Peru’s leading pomegranate exporter is upbeat about the season ahead as harvests start this month, and is hopeful that market access negotiations with U.S. authorities will bear fruit.
In February, representatives from the National Agricultural Health Service of Peru (Senasa) and the U.S. Animal and Plant Health Inspection Service (APHIS) met to discuss market access for the fruit, along with figs, cherimoyas and papayas.
Agricola Athos general manager Jorge Checa told www.freshfruitportal.com that while Europe was the main market for pomegranates, industry association ProGranada was working on opening access in the U.S. and parts of Asia.
“Production is in the counterseason between March and June when the Northern Hemisphere doesn’t have pomegranates. We have some competition though with pomegranates in storage from California or Israel from January and February, but generally Peru enters an empty market,” Checa told www.freshfruitportal.com during Fruit Logistica in Berlin.
“Peru has always suffered from two factors that limit the industry: one is logistical and the other is phytosanitary, but as once you resolve one, you start to find a solution for the other, and once these issues are solved Peru will be able to show all its potential.
“The Peruvian coast is prodigious for production but also it has a strong presence of pests, so we have to work hand in hand with Senasa for the opening of new markets.”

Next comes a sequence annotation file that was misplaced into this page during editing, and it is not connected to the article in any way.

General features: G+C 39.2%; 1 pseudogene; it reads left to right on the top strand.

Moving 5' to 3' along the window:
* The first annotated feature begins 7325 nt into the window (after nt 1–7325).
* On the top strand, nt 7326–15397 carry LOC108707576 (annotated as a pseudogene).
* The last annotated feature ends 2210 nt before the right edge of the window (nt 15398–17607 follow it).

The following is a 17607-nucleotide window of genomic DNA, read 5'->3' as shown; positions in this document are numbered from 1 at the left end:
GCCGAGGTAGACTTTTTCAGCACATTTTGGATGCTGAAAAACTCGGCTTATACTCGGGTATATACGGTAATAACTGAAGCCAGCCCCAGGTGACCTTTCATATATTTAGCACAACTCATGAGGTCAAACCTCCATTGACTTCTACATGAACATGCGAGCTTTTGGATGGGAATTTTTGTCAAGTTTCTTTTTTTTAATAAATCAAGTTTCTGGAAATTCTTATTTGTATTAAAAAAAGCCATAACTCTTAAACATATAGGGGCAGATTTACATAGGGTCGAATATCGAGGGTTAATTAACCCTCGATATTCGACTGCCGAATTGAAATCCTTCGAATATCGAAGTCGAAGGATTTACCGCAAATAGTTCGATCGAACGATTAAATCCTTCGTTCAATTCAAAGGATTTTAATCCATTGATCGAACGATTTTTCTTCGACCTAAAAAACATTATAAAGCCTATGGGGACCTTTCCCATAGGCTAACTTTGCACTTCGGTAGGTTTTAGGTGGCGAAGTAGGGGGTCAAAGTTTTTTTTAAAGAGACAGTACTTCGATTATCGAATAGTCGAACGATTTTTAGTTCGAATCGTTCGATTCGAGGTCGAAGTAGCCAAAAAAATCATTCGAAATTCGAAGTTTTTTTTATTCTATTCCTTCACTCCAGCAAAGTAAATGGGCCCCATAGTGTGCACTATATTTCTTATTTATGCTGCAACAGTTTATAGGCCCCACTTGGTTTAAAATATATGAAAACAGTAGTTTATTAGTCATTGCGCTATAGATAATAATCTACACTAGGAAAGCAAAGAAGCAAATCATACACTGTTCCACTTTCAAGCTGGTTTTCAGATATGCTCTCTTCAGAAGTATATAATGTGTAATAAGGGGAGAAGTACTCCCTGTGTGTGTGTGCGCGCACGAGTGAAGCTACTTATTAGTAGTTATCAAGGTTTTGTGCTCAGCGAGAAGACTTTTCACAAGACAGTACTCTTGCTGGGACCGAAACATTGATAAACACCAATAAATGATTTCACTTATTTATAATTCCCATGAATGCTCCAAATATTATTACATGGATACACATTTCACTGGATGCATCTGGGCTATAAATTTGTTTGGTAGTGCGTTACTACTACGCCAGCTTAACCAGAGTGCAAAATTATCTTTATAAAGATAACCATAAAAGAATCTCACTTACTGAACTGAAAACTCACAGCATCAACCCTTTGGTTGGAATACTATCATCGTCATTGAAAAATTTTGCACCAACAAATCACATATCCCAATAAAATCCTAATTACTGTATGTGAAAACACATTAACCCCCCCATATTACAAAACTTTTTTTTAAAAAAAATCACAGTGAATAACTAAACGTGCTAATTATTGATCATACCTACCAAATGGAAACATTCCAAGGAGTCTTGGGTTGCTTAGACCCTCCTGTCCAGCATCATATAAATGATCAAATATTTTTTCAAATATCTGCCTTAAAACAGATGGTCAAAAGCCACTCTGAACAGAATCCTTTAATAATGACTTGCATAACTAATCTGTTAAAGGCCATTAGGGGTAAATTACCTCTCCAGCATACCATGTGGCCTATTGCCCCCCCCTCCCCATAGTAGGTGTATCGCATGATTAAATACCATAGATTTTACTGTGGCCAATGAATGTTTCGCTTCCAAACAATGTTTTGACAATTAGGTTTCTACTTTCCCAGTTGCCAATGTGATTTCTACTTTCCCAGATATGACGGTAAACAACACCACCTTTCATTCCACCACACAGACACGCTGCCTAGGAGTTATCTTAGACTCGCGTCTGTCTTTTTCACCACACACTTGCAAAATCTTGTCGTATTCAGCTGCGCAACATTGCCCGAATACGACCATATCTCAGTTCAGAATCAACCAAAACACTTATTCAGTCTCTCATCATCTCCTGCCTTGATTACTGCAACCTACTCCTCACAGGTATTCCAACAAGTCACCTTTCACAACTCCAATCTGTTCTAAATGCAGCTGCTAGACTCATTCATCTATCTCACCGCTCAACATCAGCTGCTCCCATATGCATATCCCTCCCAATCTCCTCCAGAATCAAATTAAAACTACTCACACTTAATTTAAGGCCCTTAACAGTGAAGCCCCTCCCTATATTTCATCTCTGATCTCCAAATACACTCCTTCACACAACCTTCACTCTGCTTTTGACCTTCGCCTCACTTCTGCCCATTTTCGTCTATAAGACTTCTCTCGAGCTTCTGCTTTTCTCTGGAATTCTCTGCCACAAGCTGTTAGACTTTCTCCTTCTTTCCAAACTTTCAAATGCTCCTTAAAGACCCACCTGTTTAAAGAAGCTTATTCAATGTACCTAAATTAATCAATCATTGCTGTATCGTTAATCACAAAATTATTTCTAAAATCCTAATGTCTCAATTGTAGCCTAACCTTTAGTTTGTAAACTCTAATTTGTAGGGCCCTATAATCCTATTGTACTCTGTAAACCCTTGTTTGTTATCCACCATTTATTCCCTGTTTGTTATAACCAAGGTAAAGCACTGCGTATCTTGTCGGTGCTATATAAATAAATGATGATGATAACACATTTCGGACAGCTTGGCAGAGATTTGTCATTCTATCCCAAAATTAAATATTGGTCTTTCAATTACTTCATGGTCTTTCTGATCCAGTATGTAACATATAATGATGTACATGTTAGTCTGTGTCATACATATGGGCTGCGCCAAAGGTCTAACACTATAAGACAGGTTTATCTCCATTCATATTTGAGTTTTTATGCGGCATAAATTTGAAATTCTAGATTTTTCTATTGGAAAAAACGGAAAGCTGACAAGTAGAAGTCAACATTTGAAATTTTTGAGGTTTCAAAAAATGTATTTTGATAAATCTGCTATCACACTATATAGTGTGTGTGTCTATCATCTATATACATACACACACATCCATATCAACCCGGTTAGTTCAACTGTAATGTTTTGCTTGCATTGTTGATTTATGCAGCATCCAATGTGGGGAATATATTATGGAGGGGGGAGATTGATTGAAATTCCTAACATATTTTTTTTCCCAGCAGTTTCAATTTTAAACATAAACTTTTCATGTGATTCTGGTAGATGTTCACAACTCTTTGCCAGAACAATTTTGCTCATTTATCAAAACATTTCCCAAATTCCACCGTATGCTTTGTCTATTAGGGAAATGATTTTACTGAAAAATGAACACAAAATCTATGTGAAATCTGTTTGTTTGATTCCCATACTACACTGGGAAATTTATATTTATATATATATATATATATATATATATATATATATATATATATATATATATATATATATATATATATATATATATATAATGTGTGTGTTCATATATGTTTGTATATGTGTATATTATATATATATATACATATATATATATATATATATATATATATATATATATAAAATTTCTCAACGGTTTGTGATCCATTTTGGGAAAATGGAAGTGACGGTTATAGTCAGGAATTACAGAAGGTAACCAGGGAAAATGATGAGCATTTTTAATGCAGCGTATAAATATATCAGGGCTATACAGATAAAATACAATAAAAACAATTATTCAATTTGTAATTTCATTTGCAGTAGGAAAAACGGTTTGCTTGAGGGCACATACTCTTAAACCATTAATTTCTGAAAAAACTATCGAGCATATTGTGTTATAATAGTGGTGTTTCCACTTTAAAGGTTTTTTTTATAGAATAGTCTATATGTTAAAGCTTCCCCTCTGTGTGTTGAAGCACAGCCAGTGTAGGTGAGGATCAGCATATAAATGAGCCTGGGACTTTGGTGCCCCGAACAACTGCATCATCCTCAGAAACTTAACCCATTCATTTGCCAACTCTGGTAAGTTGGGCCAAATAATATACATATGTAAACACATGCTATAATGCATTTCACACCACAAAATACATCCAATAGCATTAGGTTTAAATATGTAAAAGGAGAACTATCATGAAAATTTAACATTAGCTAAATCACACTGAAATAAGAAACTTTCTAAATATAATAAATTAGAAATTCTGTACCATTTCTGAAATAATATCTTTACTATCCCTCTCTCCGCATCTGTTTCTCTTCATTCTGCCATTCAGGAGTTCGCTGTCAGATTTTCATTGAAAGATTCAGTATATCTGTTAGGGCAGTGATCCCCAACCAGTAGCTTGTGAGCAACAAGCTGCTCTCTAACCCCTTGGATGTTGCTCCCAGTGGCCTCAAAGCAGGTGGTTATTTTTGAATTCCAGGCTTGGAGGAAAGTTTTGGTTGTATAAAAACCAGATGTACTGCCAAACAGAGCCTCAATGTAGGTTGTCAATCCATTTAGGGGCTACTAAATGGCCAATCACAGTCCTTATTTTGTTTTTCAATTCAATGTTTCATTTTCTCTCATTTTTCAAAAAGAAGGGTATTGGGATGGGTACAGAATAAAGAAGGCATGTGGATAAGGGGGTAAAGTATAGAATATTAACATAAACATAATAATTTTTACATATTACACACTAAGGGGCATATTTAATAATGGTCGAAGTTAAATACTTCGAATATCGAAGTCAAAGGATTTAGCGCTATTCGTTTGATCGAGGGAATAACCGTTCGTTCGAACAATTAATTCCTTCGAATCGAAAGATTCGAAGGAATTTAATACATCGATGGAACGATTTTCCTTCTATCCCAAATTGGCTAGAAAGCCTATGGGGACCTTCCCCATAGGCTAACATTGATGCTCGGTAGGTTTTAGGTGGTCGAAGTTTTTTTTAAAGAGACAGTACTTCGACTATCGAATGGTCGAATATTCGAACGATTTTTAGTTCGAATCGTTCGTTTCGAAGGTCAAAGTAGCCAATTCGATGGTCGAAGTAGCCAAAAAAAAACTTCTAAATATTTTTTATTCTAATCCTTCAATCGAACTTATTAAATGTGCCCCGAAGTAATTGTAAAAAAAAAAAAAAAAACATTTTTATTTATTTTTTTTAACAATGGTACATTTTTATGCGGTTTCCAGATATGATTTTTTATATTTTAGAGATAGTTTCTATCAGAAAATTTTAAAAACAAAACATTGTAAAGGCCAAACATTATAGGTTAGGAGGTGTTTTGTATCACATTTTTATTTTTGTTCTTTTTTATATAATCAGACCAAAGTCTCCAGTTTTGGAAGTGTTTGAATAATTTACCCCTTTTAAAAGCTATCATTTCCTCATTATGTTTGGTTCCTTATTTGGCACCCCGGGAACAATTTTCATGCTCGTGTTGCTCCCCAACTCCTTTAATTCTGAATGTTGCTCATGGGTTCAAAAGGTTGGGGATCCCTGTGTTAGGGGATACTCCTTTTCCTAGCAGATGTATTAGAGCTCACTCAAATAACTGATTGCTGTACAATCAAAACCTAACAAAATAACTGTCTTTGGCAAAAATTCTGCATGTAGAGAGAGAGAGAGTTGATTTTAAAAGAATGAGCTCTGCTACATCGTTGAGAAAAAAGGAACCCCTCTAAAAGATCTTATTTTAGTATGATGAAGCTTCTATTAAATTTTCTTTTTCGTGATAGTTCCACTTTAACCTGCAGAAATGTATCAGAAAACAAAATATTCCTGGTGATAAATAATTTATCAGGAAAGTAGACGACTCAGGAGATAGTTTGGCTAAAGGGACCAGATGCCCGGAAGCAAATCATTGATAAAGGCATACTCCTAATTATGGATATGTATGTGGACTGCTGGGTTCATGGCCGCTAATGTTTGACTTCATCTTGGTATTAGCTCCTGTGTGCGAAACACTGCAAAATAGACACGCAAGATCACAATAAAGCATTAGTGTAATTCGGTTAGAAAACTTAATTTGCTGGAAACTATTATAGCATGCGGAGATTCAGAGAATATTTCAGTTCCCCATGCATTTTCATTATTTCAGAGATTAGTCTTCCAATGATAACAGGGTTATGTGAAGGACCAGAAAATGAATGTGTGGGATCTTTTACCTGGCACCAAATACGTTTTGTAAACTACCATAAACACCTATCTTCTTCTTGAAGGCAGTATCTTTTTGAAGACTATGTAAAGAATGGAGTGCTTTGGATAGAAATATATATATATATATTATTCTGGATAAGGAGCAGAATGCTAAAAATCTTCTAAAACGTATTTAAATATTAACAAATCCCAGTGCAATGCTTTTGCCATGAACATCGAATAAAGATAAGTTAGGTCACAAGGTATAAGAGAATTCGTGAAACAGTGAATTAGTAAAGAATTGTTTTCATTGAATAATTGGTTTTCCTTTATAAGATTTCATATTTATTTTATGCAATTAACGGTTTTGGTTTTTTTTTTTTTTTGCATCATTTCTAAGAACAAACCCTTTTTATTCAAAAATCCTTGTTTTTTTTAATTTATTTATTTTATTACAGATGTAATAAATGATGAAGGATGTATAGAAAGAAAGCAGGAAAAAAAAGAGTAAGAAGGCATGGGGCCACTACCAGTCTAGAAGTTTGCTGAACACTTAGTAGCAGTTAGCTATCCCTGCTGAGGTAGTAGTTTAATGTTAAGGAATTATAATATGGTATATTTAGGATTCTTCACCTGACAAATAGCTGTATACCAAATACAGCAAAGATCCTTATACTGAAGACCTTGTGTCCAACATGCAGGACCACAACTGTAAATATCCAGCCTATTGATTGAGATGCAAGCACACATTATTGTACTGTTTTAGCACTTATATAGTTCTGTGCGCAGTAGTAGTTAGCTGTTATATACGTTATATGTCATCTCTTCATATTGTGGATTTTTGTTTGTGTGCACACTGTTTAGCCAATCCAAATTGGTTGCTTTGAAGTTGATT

The executive added 90% of pomegranate shipments were sent by seafreight, with the remainder exported by airfreight. Most of the fruit is grown in the region of Ica, which while having ideal conditions for production, still has to overcome challenges of water stress.
“More than 70% of the people live on the Peruvian coast, but we only have 3% of the country’s water. Projects need to be undertaken to divert water from the Amazon or the Andes to the coast,” he said.
“But we are are preparing for a good season and the fruit is growing well. I don’t want to generalize, but the weather in Peru is very uniform; the beauty it has is the predictability of the coast, the lack of rain, that this gives a consistency that is greater than in the likes of South Africa or Chile.”
He highlights the country’s produce industry also functions in a very different way to other countries, with a greater presence of vertically-integrated companies that managing everything from production through to sales.
“Pomegranates are still an incipient product in Peru, however as everyone knows, in Peru there is a strong participation of large corporates in agriculture, and one characteristic is that is that when Peru touches a product, very rapid growth is seen.
However, he clarifies that under current market conditions, pomegranate demand would not be able to support the kind of growth seen in avocado and grape exports.
When asked about the increasing trend of companies processing the fruit to sell value-added arils, Checa did not indicate Athos would be joining that market.
“Most of the fruit is shipped whole and I think this will be the trend because with the arils it’s a time bomb; from the moment that you open the pomegranate to take out the arils, the shelf life is very short.”
In addition to Ica, Athos also has production in Nepeña, Caraz and Nazca, with diversification into other crops such as asparagus, blueberries and figs.